The GLP is committed to full transparency. Download and review our 2019 Annual Report

Alzheimer’s linked gene may protect brain from parasites

| | January 10, 2017

This article or excerpt is included in the GLP’s daily curated selection of ideologically diverse news, opinion and analysis of biotechnology innovation.

People who carry one copy [of the ApoE4 gene] have a three-fold higher risk of Alzheimer’s than those with none…Even if ApoE4 carriers manage to dodge Alzheimer’s, they aren’t out of the woods. Compared to the general population, they tend to have higher cholesterol levels, a higher risk of heart disease, and a faster pace of mental decline during old age…Despite all these drawbacks, the ApoE4 variant is surprisingly common.

“It doesn’t make sense,” says Ben Trumble, from Arizona State University. “You’d have thought that natural selection would have weeded out ApoE4 a long time ago.”

Trumble has now found an answer to this puzzle after studying the Tsimane, a group of indigenous people from the Bolivian Amazon…Among the Tsimane with the heaviest parasite burdens, ApoE4 actually protects against mental decline in old age…Among the parasite-infected Tsimane, it’s more of a “the remembering gene.”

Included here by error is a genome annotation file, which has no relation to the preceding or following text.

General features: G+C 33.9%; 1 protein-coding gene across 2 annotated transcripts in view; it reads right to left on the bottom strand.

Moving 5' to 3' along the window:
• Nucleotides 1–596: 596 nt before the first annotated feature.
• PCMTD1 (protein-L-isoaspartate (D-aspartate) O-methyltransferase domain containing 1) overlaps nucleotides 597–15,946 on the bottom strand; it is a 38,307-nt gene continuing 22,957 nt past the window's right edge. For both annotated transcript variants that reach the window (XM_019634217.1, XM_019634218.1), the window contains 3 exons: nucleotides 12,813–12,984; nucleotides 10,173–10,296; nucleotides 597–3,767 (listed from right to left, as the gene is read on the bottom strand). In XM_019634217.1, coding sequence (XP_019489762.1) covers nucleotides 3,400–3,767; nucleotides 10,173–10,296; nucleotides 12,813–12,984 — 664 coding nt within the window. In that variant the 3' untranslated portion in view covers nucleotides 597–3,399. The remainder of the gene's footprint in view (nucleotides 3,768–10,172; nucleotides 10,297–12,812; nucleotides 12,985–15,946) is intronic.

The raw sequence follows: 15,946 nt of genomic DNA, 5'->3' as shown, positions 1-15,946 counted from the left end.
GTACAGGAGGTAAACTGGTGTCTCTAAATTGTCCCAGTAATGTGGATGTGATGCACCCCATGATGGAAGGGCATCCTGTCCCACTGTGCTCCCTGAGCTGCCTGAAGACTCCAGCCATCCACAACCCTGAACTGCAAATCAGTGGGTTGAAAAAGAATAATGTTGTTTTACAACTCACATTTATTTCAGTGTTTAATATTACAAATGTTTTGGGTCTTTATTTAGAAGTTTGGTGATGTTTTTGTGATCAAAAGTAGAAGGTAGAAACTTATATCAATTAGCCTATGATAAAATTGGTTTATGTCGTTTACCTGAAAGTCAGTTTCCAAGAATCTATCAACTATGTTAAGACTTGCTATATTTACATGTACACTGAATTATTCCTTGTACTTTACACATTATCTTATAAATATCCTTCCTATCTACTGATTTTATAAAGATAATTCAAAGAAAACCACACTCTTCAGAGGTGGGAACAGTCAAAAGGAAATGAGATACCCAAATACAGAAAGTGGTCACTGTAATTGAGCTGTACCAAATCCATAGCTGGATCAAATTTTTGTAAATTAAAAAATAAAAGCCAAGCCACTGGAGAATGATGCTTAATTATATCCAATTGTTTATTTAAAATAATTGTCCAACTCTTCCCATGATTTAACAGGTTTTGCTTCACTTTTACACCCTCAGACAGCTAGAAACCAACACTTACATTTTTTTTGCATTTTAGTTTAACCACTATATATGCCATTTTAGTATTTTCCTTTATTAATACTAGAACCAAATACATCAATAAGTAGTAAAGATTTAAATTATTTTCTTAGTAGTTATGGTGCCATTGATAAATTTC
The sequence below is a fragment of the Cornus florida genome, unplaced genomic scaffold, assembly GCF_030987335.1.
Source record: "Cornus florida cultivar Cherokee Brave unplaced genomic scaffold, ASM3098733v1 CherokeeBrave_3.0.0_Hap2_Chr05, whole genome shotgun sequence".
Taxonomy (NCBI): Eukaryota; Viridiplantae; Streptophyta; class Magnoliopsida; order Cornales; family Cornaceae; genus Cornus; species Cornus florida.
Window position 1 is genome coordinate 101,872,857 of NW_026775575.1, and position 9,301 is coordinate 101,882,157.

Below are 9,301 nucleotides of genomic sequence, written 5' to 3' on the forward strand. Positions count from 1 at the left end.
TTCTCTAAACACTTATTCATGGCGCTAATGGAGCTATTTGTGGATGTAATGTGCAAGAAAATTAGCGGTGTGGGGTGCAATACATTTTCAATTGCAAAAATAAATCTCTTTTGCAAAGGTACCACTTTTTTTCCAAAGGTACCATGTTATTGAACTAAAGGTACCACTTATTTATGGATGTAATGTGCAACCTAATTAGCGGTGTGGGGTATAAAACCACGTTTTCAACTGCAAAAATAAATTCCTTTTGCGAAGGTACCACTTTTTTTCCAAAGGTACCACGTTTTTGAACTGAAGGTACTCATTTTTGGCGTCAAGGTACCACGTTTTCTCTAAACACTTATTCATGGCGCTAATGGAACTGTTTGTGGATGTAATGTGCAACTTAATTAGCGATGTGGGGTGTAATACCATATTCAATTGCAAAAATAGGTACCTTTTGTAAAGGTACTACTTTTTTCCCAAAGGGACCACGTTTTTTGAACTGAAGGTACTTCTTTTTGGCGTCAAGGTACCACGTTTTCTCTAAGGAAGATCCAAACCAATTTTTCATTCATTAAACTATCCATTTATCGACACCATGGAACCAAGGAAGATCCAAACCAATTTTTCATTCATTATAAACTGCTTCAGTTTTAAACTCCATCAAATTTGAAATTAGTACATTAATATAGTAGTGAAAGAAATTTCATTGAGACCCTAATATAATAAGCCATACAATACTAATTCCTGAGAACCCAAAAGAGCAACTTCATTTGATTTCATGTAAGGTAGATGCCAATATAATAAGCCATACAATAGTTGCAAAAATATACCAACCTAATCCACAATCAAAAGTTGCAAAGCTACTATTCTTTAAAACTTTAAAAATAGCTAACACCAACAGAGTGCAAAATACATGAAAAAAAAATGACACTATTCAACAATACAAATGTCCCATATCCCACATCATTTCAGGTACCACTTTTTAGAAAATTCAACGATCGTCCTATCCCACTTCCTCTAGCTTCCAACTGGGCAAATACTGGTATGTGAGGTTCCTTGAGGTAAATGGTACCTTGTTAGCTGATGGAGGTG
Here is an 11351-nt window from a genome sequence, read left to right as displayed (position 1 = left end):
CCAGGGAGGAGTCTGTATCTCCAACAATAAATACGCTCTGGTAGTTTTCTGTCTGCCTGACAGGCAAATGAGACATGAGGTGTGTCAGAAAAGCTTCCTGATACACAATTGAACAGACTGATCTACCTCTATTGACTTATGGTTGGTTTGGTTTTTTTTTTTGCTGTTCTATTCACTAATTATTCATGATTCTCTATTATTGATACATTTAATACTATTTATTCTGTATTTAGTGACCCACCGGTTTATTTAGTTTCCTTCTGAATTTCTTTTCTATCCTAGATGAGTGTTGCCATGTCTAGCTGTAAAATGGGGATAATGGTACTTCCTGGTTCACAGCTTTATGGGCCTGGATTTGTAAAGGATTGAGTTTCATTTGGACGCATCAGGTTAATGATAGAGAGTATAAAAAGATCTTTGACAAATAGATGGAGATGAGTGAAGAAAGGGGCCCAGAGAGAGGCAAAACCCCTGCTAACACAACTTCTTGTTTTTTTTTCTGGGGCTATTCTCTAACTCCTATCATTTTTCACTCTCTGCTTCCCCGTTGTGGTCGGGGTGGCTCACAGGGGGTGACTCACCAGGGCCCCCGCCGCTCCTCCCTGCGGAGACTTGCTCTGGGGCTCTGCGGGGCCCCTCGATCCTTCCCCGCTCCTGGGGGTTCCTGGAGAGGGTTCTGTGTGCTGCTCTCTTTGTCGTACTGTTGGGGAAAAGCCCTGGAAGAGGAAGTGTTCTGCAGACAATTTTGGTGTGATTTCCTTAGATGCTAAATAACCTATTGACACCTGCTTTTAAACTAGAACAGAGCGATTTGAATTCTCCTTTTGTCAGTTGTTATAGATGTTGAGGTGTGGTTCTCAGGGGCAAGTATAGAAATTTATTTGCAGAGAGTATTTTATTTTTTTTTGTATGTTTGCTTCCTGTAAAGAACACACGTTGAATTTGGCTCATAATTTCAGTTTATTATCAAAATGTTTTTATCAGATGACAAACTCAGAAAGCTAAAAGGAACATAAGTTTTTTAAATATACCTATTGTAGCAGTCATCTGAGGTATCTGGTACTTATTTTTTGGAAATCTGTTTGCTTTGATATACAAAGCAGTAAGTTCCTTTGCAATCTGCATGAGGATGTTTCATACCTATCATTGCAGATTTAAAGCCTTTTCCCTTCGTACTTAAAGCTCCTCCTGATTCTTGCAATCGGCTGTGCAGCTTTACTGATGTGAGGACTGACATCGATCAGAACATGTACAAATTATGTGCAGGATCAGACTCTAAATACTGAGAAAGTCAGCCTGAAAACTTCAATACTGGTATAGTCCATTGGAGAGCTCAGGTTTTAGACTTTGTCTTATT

It’s not clear why. The ApoE gene affects the movement of cholesterol and fatty acids through the brain. Perhaps the E4 variant keeps these nutrients away from parasites…That might, in turn, protect the brain.

The GLP aggregated and excerpted this blog/article to reflect the diversity of news, opinion, and analysis. Read full, original post: Why Do Humans Still Have a Gene That Increases the Risk of Alzheimer’s?

News on human & agricultural genetics and biotechnology delivered to your inbox.
Optional. Mail on special occasions.

Send this to a friend